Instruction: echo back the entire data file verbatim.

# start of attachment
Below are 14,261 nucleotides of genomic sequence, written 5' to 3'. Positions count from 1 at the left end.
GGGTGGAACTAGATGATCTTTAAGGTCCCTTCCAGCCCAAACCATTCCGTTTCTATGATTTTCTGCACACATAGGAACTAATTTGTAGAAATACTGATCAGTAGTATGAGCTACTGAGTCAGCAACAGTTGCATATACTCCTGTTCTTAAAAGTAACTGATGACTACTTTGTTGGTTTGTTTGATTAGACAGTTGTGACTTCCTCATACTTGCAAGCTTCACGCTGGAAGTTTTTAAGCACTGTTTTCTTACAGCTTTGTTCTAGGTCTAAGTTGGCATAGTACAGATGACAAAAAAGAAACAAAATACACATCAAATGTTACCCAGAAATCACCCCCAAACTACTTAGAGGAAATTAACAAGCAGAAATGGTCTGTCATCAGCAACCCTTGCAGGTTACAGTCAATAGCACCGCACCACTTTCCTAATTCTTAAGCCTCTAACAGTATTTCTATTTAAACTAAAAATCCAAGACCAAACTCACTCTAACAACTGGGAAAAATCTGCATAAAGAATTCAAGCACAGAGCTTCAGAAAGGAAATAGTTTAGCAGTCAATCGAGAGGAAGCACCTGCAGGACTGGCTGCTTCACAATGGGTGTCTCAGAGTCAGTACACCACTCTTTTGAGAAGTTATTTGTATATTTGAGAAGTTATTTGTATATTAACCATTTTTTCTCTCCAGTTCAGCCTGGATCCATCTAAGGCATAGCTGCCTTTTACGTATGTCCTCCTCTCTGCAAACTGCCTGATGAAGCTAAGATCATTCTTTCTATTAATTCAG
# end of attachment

Below are 14,261 nucleotides of genomic sequence, written 5' to 3'. Positions count from 1 at the left end.
GGGTGGAACTAGATGATCTTTAAGGTCCCTTCCAGCCCAAACCATTCCGTTTCTATGATTTTCTGCACACATAGGAACTAATTTGTAGAAATACTGATCAGTAGTATGAGCTACTGAGTCAGCAACAGTTGCATATACTCCTGTTCTTAAAAGTAACTGATGACTACTTTGTTGGTTTGTTTGATTAGACAGTTGTGACTTCCTCATACTTGCAAGCTTCACGCTGGAAGTTTTTAAGCACTGTTTTCTTACAGCTTTGTTCTAGGTCTAAGTTGGCATAGTACAGATGACAAAAAAGAAACAAAATACACATCAAATGTTACCCAGAAATCACCCCCAAACTACTTAGAGGAAATTAACAAGCAGAAATGGTCTGTCATCAGCAACCCTTGCAGGTTACAGTCAATAGCACCGCACCACTTTCCTAATTCTTAAGCCTCTAACAGTATTTCTATTTAAACTAAAAATCCAAGACCAAACTCACTCTAACAACTGGGAAAAATCTGCATAAAGAATTCAAGCACAGAGCTTCAGAAAGGAAATAGTTTAGCAGTCAATCGAGAGGAAGCACCTGCAGGACTGGCTGCTTCACAATGGGTGTCTCAGAGTCAGTACACCACTCTTTTGAGAAGTTATTTGTATATTTGAGAAGTTATTTGTATATTAACCATTTTTTCTCTCCAGTTCAGCCTGGATCCATCTAAGGCATAGCTGCCTTTTACGTATGTCCTCCTCTCTGCAAACTGCCTGATGAAGCTAAGATCATTCTTTCTATTAATTCAG